New mechanical metamaterials can block symmetry of motion
Cockrell School of Engineering
The researchers developed the first nonreciprocal mechanical materials using metamaterials, which are synthetic materials with properties that cannot be found in nature.
Breaking the symmetry of motion may enable greater control on mechanical systems and improved efficiency. These nonreciprocal metamaterials can potentially be used to realize new types of mechanical devices: for example, actuators (components of a machine that are responsible for moving or controlling a mechanism) and other devices that could improve energy absorption, conversion and harvesting, soft robotics and prosthetics.
The researchers' breakthrough lies in the ability to overcome reciprocity, a fundamental principle governing many physical systems, which ensures that we get the same response when we push an arbitrary structure from opposite directions. This principle governs how signals of various forms travel in space and explains why, if we can send a radio or an acoustic signal, we can also receive it. In mechanics, reciprocity implies that motion through an object is transmitted symmetrically: If by pushing on side A we move side B by a certain amount, we can expect the same motion at side A when pushing B.
"The mechanical metamaterials we created provide new elements in the palette that material scientists can use in order to design mechanical structures," said Andrea Alu, a professor in the Cockrell School of Engineering and co-author of the paper. "This can be of extreme interest for applications in which it is desirable to break the natural symmetry with which the displacement of molecules travels in the microstructure of a material."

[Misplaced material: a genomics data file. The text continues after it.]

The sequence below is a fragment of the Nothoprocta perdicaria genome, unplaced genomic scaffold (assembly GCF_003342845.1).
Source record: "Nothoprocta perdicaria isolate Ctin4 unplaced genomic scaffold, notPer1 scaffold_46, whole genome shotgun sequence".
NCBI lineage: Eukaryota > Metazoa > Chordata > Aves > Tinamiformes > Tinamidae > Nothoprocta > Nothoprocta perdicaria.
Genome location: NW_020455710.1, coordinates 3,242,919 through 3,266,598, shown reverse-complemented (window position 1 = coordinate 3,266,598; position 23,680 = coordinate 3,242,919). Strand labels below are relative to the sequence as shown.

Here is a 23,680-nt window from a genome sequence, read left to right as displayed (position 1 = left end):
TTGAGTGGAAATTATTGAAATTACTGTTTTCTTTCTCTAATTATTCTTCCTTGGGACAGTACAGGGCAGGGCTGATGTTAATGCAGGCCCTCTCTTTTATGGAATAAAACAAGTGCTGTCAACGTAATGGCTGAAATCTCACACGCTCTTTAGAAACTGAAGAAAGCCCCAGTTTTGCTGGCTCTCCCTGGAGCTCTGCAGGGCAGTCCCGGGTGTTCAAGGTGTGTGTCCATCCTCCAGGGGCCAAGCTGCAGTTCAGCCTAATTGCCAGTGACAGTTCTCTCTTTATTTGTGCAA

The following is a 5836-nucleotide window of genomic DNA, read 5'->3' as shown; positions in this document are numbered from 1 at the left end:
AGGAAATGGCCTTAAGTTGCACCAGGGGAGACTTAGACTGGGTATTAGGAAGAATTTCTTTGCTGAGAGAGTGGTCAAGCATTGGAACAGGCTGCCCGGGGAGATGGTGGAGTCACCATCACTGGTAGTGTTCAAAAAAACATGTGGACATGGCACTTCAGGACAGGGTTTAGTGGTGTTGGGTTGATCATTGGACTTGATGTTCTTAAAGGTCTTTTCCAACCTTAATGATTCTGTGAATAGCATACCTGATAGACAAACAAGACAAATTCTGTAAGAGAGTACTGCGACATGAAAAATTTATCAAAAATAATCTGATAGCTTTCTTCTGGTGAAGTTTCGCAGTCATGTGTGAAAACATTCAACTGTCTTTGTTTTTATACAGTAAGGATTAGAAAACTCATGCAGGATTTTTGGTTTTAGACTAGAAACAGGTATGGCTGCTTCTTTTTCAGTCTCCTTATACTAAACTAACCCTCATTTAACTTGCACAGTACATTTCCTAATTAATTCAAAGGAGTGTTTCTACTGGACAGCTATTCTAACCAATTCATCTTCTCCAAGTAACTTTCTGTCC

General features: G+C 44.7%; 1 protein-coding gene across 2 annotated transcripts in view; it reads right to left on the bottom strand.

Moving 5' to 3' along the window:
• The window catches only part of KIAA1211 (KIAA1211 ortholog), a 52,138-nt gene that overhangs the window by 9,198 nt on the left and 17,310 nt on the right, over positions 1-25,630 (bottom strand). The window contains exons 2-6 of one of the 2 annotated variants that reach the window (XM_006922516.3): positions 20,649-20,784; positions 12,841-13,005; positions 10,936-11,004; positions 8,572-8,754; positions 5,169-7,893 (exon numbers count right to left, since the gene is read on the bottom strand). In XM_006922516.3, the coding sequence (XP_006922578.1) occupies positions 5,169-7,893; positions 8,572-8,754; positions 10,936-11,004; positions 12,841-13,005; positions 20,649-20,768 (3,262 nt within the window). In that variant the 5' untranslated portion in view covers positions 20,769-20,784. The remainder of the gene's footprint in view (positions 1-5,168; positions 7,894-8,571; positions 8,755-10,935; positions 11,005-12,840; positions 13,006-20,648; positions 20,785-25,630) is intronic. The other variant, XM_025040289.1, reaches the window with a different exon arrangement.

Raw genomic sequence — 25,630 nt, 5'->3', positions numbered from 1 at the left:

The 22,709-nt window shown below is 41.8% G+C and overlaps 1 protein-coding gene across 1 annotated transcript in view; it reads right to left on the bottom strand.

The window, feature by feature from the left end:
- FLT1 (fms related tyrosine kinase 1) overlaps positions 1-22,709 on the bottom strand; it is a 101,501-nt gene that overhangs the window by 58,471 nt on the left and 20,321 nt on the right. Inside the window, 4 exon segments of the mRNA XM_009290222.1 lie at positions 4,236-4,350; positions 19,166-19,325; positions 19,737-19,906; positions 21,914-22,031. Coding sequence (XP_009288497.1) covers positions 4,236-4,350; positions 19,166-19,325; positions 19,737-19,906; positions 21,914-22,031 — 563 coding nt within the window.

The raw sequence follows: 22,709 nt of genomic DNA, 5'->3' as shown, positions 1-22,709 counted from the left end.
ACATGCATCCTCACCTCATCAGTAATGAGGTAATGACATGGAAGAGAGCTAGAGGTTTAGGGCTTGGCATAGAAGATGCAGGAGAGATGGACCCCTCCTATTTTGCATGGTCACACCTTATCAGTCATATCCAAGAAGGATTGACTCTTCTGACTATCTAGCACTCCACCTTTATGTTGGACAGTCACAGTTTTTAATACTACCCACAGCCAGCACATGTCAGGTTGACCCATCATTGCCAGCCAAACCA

During the past couple of years, Alu, along with Cockrell School research scientist Dimitrios Sounas and other members of their research team, have made exciting breakthroughs in the area of nonreciprocal devices for electromagnetics and acoustics, including the realization of first-of-their-kind nonreciprocal devices for sound, radio waves and light. While visiting the institute AMOLF in the Netherlands, they started a fruitful collaboration with Corentin Coulais, an AMOLF researcher, who recently has been developing mechanical metamaterials. Their close interaction led to this breakthrough.
The researchers first created a rubber-made, centimeter-scale metamaterial with a specifically tailored fishbone skeleton design. They tailored its design to meet the main conditions to break reciprocity, namely asymmetry and a response that is not linearly proportional to the exerted force.
"This structure provided us inspiration for the design of a second metamaterial, with unusually strong nonreciprocal properties," Coulais said. "By substituting the simple geometrical elements of the fishbone metamaterial with a more intricate architecture made of connected squares and diamonds, we found that we can break very strongly the conditions for reciprocity, and we can achieve a very large nonreciprocal response."
The material's structure is a lattice of squares and diamonds that is completely homogeneous throughout the sample, like an ordinary material. However, each unit of the lattice is slightly tilted in a certain way, and this subtle difference dramatically controls the way the metamaterial responds to external stimuli.
"The metamaterial as a whole reacts asymmetrically, with one very rigid side and one very soft side," Sounas said. "The relation between the unit asymmetry and the soft side location can be predicted by a very generic mathematical framework called topology. Here, when the architectural units lean left, the right side of the metamaterial will be very soft, and vice-versa."
When the researchers apply a force on the soft side of the metamaterial, it easily induces rotations of the squares and diamonds within the structure, but only in the near vicinity of the pressure point, and the effect on the other side is small. Conversely, when they apply the same force on the rigid side, the motion propagates and is amplified throughout the material, with a large effect at the other side. As a result, pushing from the left or from the right results in very different responses, yielding a large nonreciprocity even for small applied forces.
The team is looking forward to leveraging these topological mechanical metamaterials for various applications, optimizing them, and carving devices out of them for applications in soft robotics, prosthetics and energy harvesting.
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